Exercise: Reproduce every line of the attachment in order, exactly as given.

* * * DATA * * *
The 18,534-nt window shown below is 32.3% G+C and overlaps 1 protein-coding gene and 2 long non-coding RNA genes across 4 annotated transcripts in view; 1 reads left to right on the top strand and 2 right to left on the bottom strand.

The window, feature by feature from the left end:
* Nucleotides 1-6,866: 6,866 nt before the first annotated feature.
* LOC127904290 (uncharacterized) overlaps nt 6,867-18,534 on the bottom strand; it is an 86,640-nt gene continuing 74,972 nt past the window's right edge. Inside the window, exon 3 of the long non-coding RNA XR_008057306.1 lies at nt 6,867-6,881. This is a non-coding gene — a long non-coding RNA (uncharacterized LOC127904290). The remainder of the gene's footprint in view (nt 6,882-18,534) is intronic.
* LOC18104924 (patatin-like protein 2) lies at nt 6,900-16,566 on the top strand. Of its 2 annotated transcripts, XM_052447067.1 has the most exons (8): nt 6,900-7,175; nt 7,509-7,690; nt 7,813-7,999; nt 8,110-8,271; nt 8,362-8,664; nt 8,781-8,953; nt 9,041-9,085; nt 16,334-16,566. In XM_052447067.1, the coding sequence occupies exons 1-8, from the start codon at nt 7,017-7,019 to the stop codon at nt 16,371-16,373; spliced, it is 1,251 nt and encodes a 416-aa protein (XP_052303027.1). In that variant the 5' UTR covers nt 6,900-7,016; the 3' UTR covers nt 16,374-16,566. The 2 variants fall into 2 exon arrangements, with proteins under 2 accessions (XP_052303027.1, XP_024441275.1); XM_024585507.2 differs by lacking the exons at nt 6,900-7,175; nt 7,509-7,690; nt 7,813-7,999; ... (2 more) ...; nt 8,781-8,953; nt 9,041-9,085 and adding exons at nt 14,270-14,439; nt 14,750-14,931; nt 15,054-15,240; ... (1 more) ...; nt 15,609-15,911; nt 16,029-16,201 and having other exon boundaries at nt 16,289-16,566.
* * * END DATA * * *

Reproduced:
The 18,534-nt window shown below is 32.3% G+C and overlaps 1 protein-coding gene and 2 long non-coding RNA genes across 4 annotated transcripts in view; 1 reads left to right on the top strand and 2 right to left on the bottom strand.

The window, feature by feature from the left end:
* Nucleotides 1-6,866: 6,866 nt before the first annotated feature.
* LOC127904290 (uncharacterized) overlaps nt 6,867-18,534 on the bottom strand; it is an 86,640-nt gene continuing 74,972 nt past the window's right edge. Inside the window, exon 3 of the long non-coding RNA XR_008057306.1 lies at nt 6,867-6,881. This is a non-coding gene — a long non-coding RNA (uncharacterized LOC127904290). The remainder of the gene's footprint in view (nt 6,882-18,534) is intronic.
* LOC18104924 (patatin-like protein 2) lies at nt 6,900-16,566 on the top strand. Of its 2 annotated transcripts, XM_052447067.1 has the most exons (8): nt 6,900-7,175; nt 7,509-7,690; nt 7,813-7,999; nt 8,110-8,271; nt 8,362-8,664; nt 8,781-8,953; nt 9,041-9,085; nt 16,334-16,566. In XM_052447067.1, the coding sequence occupies exons 1-8, from the start codon at nt 7,017-7,019 to the stop codon at nt 16,371-16,373; spliced, it is 1,251 nt and encodes a 416-aa protein (XP_052303027.1). In that variant the 5' UTR covers nt 6,900-7,016; the 3' UTR covers nt 16,374-16,566. The 2 variants fall into 2 exon arrangements, with proteins under 2 accessions (XP_052303027.1, XP_024441275.1); XM_024585507.2 differs by lacking the exons at nt 6,900-7,175; nt 7,509-7,690; nt 7,813-7,999; ... (2 more) ...; nt 8,781-8,953; nt 9,041-9,085 and adding exons at nt 14,270-14,439; nt 14,750-14,931; nt 15,054-15,240; ... (1 more) ...; nt 15,609-15,911; nt 16,029-16,201 and having other exon boundaries at nt 16,289-16,566.